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Tim Sargisson: Why chartered status matters less than your culture

Last month, Wingate Financial Planning director Alistair Cunningham wrote an article in Money Marketing arguing that chartered status had been cheapened, citing high-profile incidents of chartered financial planners involved in poor advice as one reason why.

For the record, Sandringham is not currently chartered. The question for us and other non-chartered firms remains whether there is any benefit in becoming so.

This is not designed to demean any person or firm that has put in the effort to reach the pinnacle of their professional development.

I follow the path of our own chartered planners with interest and the drive behind establishing the Sandringham Academy in association with Redmill Associates was to support those who wanted to work towards Level 4, 6 and, ultimately, chartered status.

Alistair Cunningham: Chartered status has been cheapened

However, columns like Cunningham’s add to the debate about what tangible benefits there really are.

The first key issue is that it is all about the client. Cunningham’s article questions whether some advisers view a string of qualifications and titles as perhaps superseding the need to deliver good client outcomes. The two should go hand in hand but Cunningham’s point is that sometimes they do not.

I would argue that the business culture is more important than titles. I appreciate that, to be chartered, the firm must have in place core values and business practices that align with the Chartered Insurance Institute code of ethics, but they need to go further.

It is all about delivering great client outcomes. Every business needs a clear mission statement, combined with a core focus and a set of core values, all of which reinforce how the client is at the heart of the firm.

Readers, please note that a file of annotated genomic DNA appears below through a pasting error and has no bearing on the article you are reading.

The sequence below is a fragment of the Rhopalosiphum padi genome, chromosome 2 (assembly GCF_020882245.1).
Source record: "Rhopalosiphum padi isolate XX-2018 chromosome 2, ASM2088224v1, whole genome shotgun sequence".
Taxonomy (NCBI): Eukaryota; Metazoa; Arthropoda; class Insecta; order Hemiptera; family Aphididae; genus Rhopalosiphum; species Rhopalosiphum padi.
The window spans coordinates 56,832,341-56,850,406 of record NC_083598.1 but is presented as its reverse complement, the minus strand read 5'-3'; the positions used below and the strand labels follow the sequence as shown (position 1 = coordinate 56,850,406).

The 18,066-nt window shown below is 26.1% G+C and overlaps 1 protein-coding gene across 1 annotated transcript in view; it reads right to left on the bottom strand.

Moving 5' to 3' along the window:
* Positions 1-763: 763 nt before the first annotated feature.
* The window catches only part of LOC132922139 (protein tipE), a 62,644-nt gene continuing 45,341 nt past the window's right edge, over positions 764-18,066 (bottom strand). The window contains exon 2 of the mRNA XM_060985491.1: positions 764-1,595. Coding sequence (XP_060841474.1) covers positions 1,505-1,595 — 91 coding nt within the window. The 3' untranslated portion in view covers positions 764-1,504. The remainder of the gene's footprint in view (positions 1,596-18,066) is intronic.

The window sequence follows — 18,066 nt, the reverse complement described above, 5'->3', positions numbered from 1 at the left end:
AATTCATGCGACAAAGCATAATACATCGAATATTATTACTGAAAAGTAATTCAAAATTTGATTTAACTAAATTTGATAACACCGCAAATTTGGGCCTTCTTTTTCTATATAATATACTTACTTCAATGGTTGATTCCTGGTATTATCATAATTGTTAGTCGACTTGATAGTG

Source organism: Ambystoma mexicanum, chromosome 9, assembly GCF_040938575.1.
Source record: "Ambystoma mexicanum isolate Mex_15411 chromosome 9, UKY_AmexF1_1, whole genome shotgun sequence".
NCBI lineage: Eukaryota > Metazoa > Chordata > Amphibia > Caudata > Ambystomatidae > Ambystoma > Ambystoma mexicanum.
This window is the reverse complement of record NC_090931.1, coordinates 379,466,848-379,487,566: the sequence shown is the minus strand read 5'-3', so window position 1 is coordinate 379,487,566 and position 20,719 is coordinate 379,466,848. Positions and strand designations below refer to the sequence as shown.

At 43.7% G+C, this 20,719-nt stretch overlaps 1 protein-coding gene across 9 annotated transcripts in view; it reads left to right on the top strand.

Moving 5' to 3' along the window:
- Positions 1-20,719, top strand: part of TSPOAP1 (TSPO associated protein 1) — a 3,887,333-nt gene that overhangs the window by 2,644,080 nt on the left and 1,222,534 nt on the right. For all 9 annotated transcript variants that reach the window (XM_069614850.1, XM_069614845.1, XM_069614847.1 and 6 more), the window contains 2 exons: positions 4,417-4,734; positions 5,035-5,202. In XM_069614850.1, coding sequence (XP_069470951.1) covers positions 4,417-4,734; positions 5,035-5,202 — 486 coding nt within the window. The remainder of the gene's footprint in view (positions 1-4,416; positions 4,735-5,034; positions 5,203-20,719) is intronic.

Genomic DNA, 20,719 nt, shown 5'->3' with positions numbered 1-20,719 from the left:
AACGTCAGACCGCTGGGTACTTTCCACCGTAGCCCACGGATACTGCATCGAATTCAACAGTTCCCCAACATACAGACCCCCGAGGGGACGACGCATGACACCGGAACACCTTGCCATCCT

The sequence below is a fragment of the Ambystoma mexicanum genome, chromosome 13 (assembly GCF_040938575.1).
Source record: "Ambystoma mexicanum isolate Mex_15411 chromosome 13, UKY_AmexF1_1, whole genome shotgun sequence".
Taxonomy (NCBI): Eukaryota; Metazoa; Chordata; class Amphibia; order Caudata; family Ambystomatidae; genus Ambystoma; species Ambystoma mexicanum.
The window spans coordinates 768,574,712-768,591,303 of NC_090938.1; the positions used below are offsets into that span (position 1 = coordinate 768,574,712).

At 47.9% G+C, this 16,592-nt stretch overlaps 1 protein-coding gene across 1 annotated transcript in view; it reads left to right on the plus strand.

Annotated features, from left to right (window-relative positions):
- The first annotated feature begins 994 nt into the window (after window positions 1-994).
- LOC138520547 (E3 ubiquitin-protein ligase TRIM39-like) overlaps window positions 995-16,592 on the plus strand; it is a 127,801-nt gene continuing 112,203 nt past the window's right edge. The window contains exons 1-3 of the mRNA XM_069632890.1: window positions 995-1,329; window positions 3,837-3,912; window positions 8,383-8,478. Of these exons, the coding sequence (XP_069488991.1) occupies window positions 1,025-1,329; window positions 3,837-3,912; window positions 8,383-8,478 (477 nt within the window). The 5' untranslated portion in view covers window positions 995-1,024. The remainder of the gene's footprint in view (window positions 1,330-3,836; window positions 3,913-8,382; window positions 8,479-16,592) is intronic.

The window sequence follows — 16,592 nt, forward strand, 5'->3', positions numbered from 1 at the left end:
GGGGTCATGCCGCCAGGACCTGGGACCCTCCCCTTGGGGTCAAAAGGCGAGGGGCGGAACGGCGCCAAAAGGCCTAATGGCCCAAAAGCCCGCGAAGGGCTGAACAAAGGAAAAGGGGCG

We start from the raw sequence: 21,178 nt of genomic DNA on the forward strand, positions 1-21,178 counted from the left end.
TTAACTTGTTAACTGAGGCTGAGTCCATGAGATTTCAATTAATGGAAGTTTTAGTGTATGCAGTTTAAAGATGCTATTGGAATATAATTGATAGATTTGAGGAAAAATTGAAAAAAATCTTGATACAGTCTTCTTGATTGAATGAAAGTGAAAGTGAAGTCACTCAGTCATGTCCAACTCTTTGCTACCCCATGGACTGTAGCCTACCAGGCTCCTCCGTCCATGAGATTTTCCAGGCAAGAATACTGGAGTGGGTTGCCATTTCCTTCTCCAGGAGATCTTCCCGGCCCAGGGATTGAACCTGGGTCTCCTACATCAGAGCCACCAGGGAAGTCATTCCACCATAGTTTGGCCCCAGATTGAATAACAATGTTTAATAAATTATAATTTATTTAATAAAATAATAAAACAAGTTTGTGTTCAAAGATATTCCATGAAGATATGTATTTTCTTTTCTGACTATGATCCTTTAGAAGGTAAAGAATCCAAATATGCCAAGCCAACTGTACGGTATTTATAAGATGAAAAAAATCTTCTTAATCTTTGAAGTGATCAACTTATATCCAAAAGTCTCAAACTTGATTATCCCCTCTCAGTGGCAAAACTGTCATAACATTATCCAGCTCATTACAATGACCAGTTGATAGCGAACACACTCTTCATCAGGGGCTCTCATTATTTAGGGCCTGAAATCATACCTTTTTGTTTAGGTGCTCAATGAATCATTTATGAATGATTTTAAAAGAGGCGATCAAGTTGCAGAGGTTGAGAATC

Our mission statement, core focus and values are included in our employee handbook to ensure staff understand this from the moment they join us.

We ask that staff judge the management in terms of how we treat clients against these values; to let us know if they believe we are not delivering. Putting a plaque on the wall is irrelevant if it is not accompanied by a focus on outcomes acknowledged by everyone in the business.

Tim Sargisson: Advisers need a Prod in the right direction

The second point is about whether it helps client engagement. Providing a level of comfort by being chartered is not the same thing as actively encouraging new clients to seek you out because you are chartered.

Clients are just as likely to respond with “so what?” when offered the facts. This is as much to do with the way we present the facts, with very little in the way of “why” a firm is chartered and how it supports the delivery of good outcomes.

For us, though, all of this is largely academic. This is because to qualify for chartered status, a minimum of 25 per cent of the firm’s advisers must hold the chartered financial planner title, which will increase to 50 per cent by 2020.

I suspect this sits well with most firms where, according to the FCA data, 89 per cent have five advisers or fewer. However, for the 38 firms with 50-plus advisers, it is challenging to deliver the requisite number qualified to be able to join the club. This means, for the time being, we will have to direct our efforts elsewhere.

Tim Sargisson is chief executive at Sandringham